Scorn Dev Reassures Xbox Fans on Unreal Engine 5, Says Raytracing Will Be Used on Case-by-Case Basis
During our interview with Scorn Game Director Ljubomir Peklar, we asked his opinion on the Unreal Engine 5 tech demo, since Scorn is also based on Unreal Engine technology. First of all, he confirmed that there are no plans to port the game to the new version as it could have disastrous results for the final product.
Then he dived onto the specifics of the Unreal Engine 5 tech demo and also went on to reassure Xbox fans who might have worried after Epic wouldn't confirm how that PlayStation 5 demo could run on the upcoming Xbox Series X console.<
That demo looked very impressive. Even more so on the development side, if all that was said is true without some major caveats. It looks like all three platforms will be able to use the engine quite well. For those that are worried that the Unreal Engine 5 is built around the fastest SSD with custom I/O, look at it this way. Even if Epic for some reason wanted to create an engine only for that system I doubt that they would design it to be primarily focused on the system’s slowest part (compared to
other parts in that system). Theoretically, If I had to choose I would rather take an average speed SSD (an even slower than the one in Series X) and have more memory. Now since that kind of system would be obviously too expensive, these SSDs with custom I/O solutions are the best option.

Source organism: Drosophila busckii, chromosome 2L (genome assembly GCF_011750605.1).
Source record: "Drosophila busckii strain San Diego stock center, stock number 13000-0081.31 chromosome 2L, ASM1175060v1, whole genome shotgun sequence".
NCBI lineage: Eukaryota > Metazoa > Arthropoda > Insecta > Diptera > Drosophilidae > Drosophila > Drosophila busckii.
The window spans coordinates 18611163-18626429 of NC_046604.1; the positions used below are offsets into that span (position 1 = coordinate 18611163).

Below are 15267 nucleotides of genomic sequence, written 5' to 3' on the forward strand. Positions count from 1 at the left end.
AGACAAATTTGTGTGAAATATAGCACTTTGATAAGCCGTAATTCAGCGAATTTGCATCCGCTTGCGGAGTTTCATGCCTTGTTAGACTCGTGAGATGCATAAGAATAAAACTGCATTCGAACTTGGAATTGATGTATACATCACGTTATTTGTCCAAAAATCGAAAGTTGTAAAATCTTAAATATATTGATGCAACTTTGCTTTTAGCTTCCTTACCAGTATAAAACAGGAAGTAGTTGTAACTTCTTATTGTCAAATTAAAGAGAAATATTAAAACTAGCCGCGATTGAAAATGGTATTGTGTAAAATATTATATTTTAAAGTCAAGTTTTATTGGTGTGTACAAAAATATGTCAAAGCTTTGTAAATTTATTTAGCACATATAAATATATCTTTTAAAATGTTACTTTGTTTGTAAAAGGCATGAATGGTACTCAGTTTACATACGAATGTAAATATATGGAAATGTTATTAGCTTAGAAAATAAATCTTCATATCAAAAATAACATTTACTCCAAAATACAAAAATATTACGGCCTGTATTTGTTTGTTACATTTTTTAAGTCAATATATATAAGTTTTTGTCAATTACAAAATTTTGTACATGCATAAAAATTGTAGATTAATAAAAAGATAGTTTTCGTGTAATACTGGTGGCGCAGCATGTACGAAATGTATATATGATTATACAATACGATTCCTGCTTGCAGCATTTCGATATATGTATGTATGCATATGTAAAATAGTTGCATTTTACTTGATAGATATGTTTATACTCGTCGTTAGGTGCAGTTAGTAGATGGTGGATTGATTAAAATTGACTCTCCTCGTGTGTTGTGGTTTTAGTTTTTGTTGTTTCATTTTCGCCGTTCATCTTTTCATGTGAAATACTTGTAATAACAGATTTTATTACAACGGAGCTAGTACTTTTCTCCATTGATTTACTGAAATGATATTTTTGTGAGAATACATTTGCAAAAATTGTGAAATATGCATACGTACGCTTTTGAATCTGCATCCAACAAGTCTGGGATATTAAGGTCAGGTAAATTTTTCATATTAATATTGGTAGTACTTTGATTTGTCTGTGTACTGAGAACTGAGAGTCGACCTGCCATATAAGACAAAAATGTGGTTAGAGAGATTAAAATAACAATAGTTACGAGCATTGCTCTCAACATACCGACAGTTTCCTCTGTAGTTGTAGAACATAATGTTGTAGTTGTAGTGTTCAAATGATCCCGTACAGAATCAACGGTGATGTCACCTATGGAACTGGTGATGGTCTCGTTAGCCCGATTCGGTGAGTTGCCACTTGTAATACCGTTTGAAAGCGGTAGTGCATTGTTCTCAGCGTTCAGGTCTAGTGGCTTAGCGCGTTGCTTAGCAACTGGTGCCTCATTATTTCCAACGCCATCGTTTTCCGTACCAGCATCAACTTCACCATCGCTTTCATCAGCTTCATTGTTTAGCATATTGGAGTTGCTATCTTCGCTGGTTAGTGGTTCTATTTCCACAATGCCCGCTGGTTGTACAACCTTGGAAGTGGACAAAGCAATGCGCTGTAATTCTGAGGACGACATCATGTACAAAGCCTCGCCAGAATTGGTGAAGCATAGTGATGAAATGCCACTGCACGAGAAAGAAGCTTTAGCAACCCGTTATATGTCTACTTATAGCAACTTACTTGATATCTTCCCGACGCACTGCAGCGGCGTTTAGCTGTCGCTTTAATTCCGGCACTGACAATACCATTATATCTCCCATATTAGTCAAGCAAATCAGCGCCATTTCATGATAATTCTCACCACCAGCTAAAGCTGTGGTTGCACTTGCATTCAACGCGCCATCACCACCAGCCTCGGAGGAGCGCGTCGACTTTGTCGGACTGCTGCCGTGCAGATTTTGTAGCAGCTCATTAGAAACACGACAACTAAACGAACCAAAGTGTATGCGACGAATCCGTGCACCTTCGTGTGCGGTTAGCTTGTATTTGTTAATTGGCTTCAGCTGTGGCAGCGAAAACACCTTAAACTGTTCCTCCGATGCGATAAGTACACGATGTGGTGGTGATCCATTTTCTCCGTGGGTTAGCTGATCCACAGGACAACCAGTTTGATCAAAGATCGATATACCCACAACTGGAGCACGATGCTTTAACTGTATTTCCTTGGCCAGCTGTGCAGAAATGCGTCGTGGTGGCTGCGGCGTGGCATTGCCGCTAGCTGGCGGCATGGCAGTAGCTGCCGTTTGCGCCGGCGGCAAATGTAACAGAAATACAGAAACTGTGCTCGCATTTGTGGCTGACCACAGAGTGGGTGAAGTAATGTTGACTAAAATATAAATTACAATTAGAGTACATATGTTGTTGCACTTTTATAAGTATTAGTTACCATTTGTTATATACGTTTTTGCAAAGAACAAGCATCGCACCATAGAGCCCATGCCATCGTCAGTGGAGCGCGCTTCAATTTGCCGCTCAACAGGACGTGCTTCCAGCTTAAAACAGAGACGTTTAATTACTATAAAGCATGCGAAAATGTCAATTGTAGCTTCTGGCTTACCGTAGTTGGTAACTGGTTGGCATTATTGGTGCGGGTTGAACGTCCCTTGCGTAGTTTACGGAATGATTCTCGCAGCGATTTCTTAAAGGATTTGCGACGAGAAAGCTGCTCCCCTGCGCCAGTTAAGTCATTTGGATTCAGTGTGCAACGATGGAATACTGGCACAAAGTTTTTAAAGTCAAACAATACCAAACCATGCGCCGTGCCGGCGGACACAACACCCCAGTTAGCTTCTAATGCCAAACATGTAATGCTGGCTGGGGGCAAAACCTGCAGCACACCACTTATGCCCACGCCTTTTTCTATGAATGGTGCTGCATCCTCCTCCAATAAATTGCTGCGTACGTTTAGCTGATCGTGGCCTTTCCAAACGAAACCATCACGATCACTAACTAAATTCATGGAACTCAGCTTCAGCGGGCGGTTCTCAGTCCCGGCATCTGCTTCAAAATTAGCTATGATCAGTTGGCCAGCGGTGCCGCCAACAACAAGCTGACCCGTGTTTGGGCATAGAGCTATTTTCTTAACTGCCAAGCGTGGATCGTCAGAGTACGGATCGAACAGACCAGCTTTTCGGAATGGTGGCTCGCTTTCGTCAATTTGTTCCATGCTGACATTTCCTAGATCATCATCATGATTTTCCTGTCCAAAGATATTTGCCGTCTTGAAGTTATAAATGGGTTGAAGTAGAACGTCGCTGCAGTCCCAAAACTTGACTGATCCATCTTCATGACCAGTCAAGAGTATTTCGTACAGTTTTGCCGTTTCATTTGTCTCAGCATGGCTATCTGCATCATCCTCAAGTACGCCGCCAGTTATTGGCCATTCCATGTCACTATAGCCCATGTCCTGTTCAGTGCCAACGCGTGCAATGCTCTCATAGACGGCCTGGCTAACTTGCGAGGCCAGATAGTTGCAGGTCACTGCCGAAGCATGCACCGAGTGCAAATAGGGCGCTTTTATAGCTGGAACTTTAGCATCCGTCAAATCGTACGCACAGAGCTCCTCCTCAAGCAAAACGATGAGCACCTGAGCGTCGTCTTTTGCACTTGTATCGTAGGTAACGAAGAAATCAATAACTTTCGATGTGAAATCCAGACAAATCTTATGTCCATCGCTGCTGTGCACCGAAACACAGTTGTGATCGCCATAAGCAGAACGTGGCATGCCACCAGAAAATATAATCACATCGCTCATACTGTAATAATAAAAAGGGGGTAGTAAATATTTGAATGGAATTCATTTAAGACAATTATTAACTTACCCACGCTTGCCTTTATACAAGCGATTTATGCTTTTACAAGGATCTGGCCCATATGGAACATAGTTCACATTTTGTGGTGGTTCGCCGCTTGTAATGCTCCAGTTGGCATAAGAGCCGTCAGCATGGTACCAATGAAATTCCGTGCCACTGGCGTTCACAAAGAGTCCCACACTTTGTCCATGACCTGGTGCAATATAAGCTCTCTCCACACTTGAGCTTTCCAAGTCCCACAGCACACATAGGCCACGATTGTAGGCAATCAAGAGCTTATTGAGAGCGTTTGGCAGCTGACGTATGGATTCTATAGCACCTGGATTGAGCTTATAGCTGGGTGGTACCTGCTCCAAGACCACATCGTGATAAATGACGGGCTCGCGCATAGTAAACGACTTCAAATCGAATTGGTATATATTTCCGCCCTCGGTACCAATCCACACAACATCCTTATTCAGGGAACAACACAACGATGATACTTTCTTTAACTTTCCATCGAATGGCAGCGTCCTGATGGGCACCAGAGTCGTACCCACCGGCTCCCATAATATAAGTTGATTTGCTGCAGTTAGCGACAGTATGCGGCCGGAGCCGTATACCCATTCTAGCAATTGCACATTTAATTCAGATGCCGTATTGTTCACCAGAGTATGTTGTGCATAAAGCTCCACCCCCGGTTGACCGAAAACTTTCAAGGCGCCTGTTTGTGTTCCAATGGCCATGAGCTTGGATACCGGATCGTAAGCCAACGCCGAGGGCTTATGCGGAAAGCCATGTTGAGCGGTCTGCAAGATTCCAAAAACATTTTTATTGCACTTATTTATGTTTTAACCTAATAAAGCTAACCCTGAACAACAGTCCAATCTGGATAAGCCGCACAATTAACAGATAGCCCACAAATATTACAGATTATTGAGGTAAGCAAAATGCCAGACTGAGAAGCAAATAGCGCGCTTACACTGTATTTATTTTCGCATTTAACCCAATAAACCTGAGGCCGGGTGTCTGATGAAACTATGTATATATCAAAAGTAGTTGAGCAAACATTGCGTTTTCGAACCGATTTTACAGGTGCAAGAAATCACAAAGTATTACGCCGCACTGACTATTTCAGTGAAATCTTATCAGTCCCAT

As a follow-up, we also inquired with Peklar about the role that real-time raytracing will take in the upcoming years. Given that PC, PlayStation 5 and Xbox Series X will all feature hardware support for raytracing, many gamers thought virtually every game would feature some form of real-time raytracing. However, it turns out that's not actually the case - Scorn itself won't support it, for instance, and the Unreal Engine 5 tech demo showcased the amazing Lumen global illumination technique that doesn't rely on triangle raytracing.
Peklar warned that developers shouldn't shoehorn new technologies such as raytracing into a game just because they can, and added it should be expected on a case-by-case basis only rather than by default.
As you saw with that Unreal Engine 5 demo there are other ways to get that GI equivalent. Developers have been using Ray Tracing to create static GI for years. Real-time Ray Tracing is certainly a breakthrough. It will be a much more useful tool for the developers in the future than a mind-blowingly obvious feature for players to notice. You looked at the tag to see if it was there. Through the years developers have developed many different techniques to fake aspects of what Ray Tracing can accomplish, from reflections to shadows and AO.
These 'fakes' have some limitations. Presentation is more static, effects at certain angles break the illusion, but for the most part, it looks pretty good. Sometimes when the new technology becomes available some developers start overusing it just to show it off, without thinking about the context in which it's getting used. That is why you are starting to see games that have rooms with all reflective surfaces or inappropriate lighting conditions just to show off the technology. Technology should be in service of what you are trying to accomplish, not the other way around. So yes, Real-time Ray Tracing will undoubtedly be a complete solution in the future, but in the nearest future developers will use it on case to case basis.
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